Ben Wolfe is a bassist who some of the biggest stars in jazz call upon. Star vocalists Harry Connick, Jr., Dianne Reeves and Diana Krall have worked extensively with him, and he’s also performed and recorded with Wynton & Branford Marsalis, Joe Henderson, Billy Higgins and Doc Cheatham.
Since 1997 Wolfe has made a number of records of his own, where as a leader he has uses those occasions to present his own compositions, sophisticated numbers in the mainstream jazz realm. His eighth one, The Whisperer, (out on February 17, 2015) marks his first one for Posi-Tone Records, and it’s a perfect match of artist and label.
That’s because Ben Wolfe leads sessions with top-flight personnel such as JD Allen, Marcus Strickland, and Jeff “Tain” Watts and executes with precision, grace and looseness, all Posi-Tone hallmarks. For The Whisperer, he carries over a couple of aces in pianist Orrin Evans and drummer Don Edwards from the prior 2013 offering From Here I See. The quartet is rounded out by Stacy Dillard on saxophones.
A bluesy mood permeates these performances and on a lot of them, the swing is supple and strong. That’s certainly the case for “Heroist,” where Evans delivers a taut solo and Edwards’ rhythms are deceptively complex, as Wolfe leads the rollicking head. He begins “S.T.F.U.” with a bass spotlight recalling Paul Chambers and then firmly anchors this post-bop tune that includes guest trumpet player Josh Evans playing with cool confidence as Orrin Evans sits this one out.
Dillard, though, gets the most opportunities to star on this record and makes the most of it. On the ballad “Love Is Near,” his large, sultry tenor is a welcome throwback to the Coleman Hawkins school of moody saxophone. On the waltzing “Community,” he blows a soprano sax with a spring in his step, injecting cheerfulness into the song. He brings out the melancholy qualities of the horn on the slow numbers “Camelot’s Lean” and “If Only,” and is wistful on the soprano on Ben Wolfe’s lone cover selection “All The Things You Are,” which is transformed simply by being slowed down.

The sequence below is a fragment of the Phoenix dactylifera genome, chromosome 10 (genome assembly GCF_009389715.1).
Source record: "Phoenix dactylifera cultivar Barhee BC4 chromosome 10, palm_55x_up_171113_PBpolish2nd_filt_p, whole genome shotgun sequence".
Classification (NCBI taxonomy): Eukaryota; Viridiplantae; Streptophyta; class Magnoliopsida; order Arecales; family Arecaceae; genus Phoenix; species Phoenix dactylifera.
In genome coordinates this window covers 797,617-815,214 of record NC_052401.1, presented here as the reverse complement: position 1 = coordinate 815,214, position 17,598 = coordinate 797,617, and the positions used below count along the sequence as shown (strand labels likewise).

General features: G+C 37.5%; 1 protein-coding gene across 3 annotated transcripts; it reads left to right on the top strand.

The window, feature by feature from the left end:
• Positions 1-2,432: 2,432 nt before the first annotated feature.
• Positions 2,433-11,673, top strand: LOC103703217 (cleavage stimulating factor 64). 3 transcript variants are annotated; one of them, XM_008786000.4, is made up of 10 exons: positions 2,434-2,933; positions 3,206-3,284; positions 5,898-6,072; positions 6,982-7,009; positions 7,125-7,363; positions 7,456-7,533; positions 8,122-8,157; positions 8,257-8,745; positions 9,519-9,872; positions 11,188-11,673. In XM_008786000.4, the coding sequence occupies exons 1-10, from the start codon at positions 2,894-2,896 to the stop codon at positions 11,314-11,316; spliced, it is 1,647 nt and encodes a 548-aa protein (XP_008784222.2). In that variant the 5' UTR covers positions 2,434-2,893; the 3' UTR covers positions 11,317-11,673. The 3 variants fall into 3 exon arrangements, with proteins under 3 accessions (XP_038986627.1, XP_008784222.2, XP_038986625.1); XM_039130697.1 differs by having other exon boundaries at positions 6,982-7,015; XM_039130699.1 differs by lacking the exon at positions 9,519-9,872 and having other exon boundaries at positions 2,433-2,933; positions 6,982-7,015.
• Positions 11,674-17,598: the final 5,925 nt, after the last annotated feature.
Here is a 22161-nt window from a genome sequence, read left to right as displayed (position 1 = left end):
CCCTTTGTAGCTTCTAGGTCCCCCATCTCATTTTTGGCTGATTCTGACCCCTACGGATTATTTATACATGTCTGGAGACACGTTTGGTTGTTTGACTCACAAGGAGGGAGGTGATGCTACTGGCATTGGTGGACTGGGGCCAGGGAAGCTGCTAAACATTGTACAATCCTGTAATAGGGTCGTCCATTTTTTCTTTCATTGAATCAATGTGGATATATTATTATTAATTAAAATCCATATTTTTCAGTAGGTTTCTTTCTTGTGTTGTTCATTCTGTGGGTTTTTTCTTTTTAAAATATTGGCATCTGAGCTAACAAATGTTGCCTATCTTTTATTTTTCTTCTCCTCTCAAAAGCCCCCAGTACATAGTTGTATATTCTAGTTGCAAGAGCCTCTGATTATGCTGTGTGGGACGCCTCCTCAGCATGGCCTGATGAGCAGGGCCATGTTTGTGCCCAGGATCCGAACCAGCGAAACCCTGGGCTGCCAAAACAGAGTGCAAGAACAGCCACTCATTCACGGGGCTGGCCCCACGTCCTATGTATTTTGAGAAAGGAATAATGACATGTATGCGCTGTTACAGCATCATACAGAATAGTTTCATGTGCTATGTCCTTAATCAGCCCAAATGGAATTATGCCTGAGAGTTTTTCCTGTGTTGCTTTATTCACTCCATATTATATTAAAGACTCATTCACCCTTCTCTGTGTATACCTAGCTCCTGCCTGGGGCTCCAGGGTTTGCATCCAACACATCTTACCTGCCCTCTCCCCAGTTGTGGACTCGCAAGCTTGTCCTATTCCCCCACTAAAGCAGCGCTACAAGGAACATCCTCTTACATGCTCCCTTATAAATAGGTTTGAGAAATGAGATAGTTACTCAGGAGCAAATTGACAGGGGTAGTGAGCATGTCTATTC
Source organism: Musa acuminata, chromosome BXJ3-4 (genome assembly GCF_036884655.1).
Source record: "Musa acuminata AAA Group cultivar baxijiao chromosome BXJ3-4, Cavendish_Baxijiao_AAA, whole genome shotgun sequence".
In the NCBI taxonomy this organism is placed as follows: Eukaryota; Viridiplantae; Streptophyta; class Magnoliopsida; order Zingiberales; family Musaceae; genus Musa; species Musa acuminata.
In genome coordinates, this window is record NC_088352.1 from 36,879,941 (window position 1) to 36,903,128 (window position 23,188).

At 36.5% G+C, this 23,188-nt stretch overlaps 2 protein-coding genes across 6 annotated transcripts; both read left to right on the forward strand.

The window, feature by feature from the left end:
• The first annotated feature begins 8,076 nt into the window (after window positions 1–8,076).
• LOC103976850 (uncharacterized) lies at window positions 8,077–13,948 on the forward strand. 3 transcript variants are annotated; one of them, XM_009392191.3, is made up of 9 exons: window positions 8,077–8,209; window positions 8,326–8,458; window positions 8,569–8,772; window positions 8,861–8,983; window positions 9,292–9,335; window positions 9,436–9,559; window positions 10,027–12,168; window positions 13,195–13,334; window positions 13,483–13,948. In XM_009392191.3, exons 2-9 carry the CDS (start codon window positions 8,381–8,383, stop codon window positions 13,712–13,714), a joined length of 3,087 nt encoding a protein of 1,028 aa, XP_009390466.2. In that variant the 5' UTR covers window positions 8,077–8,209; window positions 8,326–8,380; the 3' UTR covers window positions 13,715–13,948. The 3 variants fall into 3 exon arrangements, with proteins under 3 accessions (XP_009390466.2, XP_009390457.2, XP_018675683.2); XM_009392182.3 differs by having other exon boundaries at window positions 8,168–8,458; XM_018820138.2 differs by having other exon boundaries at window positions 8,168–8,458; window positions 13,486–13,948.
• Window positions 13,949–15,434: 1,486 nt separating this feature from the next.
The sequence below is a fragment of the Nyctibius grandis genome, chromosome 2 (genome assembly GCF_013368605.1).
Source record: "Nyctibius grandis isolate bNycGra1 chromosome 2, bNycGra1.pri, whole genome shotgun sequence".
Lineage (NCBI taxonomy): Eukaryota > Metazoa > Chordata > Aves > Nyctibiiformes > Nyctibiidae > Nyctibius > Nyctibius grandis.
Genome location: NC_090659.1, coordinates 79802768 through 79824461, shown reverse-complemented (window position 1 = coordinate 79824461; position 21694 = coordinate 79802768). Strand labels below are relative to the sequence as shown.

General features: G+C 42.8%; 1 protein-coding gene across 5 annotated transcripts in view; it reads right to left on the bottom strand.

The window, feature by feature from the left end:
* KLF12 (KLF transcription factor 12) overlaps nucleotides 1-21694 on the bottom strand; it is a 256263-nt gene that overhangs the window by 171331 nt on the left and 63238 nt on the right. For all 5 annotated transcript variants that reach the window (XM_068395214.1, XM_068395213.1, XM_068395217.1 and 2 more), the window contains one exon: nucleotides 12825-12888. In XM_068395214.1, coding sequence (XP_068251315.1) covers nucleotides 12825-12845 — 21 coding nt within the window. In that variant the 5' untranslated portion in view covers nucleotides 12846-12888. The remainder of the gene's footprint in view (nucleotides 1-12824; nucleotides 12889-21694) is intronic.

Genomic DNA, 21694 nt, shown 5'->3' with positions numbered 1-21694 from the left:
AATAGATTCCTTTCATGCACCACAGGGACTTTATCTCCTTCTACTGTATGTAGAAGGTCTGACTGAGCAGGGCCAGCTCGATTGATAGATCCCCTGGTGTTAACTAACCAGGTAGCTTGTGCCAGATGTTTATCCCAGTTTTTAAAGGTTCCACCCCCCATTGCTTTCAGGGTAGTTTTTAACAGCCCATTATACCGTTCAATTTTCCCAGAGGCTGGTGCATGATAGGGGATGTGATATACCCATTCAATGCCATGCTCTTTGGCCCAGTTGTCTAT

“Chronos” stands out for its irresistibly funky gait that’s made possible by the syncopated simpatico between Wolfe and Edwards. More great interplay is found on “The Balcony” where Evans and Dillard (on tenor sax) come in together after Wolfe’s walking bass intro and solo on parallel planes.
Ben Wolfe’s Posi-Tone label debut The Whisperer is quality straight-ahead jazz because Wolfe and his crew do everything the right way. It’s little wonder why he’s a trusted collaborator and sideman for some of jazz’s biggest names.